Drummer Desi Jones

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Drummer Desi Jones

Feeling the rhythm with each tap, a musical son of Sonny Bradshaw, drummer Desi Jones speaks to his audience with each performance.

Although an expert drummer, Jones began his musical journey with a recorder at the Institute of Jamaica Junior Centre. It was at the centre that he first discovered drums - the conga drums - under the direction of his teachers Mackie Burnette and Mr. Lewis. His love for drumming came from watching other drummers while growing up.

"Locally, my mentors were Calvin McKenzie, Tony 'JJ' Smith and Leroy 'Horsemouth' Wallace. Like most drummers in Jamaica I was also influenced by Sly Dunbar, whom I consider to be the greatest rhythm innovator from Jamaica. While a member of the Salvation Army Kingston Central Corps I was taught the trombone by Bandmaster John Mills. While in the Salvation Army band the young people started a gospel/ pop/reggae band and I became the drumset player," Jones said.

However, his biggest break came when he joined forces with trumpeter Sonny Bradshaw. "At CARIFESTA 1976 in Jamaica I was introduced to Mr. Sonny Bradshaw by Dean Fraser. I was playing congas for the Eddie Thomas Dance Group at the festival and the drummer for the Sonny Bradshaw Seven met in an accident. Sonny took the chance and allowed me to play for the band that day. Later in the year I was offered the job and I took it," Jones said.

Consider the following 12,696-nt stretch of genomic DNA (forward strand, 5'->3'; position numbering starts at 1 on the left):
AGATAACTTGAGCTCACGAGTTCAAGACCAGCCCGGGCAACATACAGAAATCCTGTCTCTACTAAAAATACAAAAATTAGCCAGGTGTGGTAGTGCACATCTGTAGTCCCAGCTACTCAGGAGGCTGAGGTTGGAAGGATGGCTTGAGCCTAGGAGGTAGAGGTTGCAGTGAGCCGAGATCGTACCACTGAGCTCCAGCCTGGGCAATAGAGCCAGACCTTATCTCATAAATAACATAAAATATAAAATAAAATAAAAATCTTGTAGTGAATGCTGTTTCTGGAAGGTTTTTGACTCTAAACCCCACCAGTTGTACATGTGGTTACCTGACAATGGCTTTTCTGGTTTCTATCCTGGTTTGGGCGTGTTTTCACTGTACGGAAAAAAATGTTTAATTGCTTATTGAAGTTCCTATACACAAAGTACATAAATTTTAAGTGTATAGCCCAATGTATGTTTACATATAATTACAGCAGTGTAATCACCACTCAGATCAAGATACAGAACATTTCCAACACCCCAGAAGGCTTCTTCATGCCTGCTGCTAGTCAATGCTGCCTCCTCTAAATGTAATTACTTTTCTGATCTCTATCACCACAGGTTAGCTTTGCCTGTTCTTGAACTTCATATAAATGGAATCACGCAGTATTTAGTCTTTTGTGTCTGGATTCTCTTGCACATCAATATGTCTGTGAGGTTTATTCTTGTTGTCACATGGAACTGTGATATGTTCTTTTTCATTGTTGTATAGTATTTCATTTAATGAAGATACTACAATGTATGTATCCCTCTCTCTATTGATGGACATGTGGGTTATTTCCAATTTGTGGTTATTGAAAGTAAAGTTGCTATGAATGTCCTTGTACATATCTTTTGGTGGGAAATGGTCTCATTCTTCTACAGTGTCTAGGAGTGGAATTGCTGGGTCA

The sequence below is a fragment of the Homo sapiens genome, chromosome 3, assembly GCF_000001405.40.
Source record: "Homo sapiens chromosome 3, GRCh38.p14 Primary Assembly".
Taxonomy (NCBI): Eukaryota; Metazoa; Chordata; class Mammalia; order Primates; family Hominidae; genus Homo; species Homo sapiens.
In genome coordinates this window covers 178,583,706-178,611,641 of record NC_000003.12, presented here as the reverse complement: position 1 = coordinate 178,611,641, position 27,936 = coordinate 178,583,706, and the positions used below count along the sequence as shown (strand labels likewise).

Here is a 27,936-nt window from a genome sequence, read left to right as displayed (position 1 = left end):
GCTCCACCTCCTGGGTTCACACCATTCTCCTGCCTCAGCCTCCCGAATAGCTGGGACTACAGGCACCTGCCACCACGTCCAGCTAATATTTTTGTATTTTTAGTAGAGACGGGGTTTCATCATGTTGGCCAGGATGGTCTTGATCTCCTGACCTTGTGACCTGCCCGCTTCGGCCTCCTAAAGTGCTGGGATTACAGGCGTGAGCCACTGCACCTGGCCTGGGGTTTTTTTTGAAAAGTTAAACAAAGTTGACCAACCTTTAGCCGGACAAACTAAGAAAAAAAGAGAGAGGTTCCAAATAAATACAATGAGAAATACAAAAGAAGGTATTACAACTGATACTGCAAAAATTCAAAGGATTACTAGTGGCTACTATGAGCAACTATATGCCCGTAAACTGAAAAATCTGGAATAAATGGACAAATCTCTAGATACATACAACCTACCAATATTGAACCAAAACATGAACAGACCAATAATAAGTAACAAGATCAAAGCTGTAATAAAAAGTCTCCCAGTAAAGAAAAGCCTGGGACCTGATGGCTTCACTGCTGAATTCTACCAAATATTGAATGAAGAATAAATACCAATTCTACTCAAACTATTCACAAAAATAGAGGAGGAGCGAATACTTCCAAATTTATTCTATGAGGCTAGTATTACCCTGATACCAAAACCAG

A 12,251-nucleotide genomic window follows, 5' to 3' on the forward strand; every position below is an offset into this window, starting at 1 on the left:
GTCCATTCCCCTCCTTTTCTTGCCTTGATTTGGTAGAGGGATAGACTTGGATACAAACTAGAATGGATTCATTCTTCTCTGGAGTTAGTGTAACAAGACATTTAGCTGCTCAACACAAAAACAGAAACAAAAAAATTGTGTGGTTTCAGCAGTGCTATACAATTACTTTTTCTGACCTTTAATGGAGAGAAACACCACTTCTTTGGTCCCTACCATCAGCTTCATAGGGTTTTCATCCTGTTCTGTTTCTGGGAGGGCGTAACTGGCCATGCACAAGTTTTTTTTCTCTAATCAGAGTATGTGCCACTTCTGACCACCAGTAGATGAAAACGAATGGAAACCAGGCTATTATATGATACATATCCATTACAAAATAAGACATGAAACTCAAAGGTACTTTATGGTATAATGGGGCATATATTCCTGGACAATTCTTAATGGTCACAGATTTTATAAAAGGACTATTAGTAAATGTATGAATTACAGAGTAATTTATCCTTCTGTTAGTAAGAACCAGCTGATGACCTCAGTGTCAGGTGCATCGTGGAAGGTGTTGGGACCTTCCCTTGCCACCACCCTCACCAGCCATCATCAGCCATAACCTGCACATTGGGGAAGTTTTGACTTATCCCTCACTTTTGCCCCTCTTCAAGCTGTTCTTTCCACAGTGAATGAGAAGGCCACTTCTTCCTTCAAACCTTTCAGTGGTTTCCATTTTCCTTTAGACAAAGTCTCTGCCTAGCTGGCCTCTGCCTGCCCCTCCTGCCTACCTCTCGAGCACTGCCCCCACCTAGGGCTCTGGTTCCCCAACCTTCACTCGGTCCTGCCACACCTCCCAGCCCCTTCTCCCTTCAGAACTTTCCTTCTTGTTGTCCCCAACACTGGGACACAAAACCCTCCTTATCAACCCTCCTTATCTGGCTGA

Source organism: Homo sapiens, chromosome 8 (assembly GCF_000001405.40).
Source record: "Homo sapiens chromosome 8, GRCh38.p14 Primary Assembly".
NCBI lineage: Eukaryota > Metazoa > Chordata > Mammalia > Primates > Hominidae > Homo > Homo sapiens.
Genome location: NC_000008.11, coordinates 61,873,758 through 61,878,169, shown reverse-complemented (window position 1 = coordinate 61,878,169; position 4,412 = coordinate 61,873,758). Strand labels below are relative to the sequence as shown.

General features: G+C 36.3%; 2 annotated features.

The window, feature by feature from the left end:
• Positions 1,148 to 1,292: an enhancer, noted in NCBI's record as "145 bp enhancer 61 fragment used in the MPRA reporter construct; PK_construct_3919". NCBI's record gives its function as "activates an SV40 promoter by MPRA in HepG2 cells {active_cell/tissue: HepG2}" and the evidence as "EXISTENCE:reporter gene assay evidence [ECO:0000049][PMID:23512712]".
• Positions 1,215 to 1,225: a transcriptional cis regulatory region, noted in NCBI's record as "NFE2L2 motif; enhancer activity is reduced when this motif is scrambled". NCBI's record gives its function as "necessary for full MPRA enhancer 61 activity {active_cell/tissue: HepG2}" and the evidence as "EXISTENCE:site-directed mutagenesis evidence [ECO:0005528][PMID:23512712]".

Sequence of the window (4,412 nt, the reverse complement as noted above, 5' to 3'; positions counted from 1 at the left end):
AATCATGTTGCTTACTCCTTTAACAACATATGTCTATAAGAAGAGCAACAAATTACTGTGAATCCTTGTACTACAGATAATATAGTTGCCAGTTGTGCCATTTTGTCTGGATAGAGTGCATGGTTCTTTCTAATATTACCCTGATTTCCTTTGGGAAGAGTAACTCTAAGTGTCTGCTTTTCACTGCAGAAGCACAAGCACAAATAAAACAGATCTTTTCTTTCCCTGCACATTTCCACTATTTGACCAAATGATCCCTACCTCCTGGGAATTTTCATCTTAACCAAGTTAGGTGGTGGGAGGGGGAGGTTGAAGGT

Musically, Jones' style runs the range of reggae, jazz, Latin and Jamaican traditional beats. It was this diversity that led him to playing with the Skool Band since 1988. Skool has provided backing for numerous artistes, one of the main ones being the legendary Jimmy Cliff with whom they have travelled the world. Jones says that he has toured all continents except for Antarctica, gaining inspiration along the way.

"I get inspiration from the knowledge that with just a simple beat I can make people dance. The drums can also make a person's mood change from joy to sadness," he said.

With that in mind, Jones strives to continue improving his technique day by day, since music is his passion, having never wanted to pursue another course. According to Jones if you have the passion and drive for music then go for it; strive for the best.

Contribution: Jamaica Gleaner

Last Updated on Tuesday, 09 November 2010 01:24  

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